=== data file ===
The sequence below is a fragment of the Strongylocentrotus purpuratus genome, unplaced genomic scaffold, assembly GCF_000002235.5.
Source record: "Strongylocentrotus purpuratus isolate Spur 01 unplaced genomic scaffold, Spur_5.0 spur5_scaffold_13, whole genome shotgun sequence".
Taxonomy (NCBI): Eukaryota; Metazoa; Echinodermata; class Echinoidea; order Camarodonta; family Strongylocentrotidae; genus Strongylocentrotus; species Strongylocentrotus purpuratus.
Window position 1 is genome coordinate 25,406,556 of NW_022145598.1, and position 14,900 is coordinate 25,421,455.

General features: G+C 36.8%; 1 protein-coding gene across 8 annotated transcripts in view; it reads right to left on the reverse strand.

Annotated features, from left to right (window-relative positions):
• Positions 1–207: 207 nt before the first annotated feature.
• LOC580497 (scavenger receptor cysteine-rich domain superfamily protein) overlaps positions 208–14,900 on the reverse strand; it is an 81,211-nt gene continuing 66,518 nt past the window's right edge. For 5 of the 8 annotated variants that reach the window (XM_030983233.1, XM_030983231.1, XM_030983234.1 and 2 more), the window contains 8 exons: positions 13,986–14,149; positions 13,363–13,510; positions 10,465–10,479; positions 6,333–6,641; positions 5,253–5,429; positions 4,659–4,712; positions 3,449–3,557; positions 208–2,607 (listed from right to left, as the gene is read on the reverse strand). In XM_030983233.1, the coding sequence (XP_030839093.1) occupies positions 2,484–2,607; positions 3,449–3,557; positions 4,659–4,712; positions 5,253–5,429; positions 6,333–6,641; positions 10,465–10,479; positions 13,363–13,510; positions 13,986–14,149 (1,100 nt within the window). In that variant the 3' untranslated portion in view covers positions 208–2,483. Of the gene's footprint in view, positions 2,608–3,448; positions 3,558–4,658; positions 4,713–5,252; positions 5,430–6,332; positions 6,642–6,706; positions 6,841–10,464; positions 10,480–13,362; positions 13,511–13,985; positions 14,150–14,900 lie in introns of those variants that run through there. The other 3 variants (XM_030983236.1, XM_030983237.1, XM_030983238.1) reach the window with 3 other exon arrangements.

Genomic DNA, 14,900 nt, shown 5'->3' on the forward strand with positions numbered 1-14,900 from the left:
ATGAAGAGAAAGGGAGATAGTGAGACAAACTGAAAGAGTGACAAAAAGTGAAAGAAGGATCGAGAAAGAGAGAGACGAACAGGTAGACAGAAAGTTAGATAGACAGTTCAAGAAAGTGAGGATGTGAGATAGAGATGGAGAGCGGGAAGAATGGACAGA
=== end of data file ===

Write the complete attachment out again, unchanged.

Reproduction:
The sequence below is a fragment of the Strongylocentrotus purpuratus genome, unplaced genomic scaffold, assembly GCF_000002235.5.
Source record: "Strongylocentrotus purpuratus isolate Spur 01 unplaced genomic scaffold, Spur_5.0 spur5_scaffold_13, whole genome shotgun sequence".
Taxonomy (NCBI): Eukaryota; Metazoa; Echinodermata; class Echinoidea; order Camarodonta; family Strongylocentrotidae; genus Strongylocentrotus; species Strongylocentrotus purpuratus.
Window position 1 is genome coordinate 25,406,556 of NW_022145598.1, and position 14,900 is coordinate 25,421,455.

General features: G+C 36.8%; 1 protein-coding gene across 8 annotated transcripts in view; it reads right to left on the reverse strand.

Annotated features, from left to right (window-relative positions):
• Positions 1–207: 207 nt before the first annotated feature.
• LOC580497 (scavenger receptor cysteine-rich domain superfamily protein) overlaps positions 208–14,900 on the reverse strand; it is an 81,211-nt gene continuing 66,518 nt past the window's right edge. For 5 of the 8 annotated variants that reach the window (XM_030983233.1, XM_030983231.1, XM_030983234.1 and 2 more), the window contains 8 exons: positions 13,986–14,149; positions 13,363–13,510; positions 10,465–10,479; positions 6,333–6,641; positions 5,253–5,429; positions 4,659–4,712; positions 3,449–3,557; positions 208–2,607 (listed from right to left, as the gene is read on the reverse strand). In XM_030983233.1, the coding sequence (XP_030839093.1) occupies positions 2,484–2,607; positions 3,449–3,557; positions 4,659–4,712; positions 5,253–5,429; positions 6,333–6,641; positions 10,465–10,479; positions 13,363–13,510; positions 13,986–14,149 (1,100 nt within the window). In that variant the 3' untranslated portion in view covers positions 208–2,483. Of the gene's footprint in view, positions 2,608–3,448; positions 3,558–4,658; positions 4,713–5,252; positions 5,430–6,332; positions 6,642–6,706; positions 6,841–10,464; positions 10,480–13,362; positions 13,511–13,985; positions 14,150–14,900 lie in introns of those variants that run through there. The other 3 variants (XM_030983236.1, XM_030983237.1, XM_030983238.1) reach the window with 3 other exon arrangements.

Genomic DNA, 14,900 nt, shown 5'->3' on the forward strand with positions numbered 1-14,900 from the left:
ATGAAGAGAAAGGGAGATAGTGAGACAAACTGAAAGAGTGACAAAAAGTGAAAGAAGGATCGAGAAAGAGAGAGACGAACAGGTAGACAGAAAGTTAGATAGACAGTTCAAGAAAGTGAGGATGTGAGATAGAGATGGAGAGCGGGAAGAATGGACAGA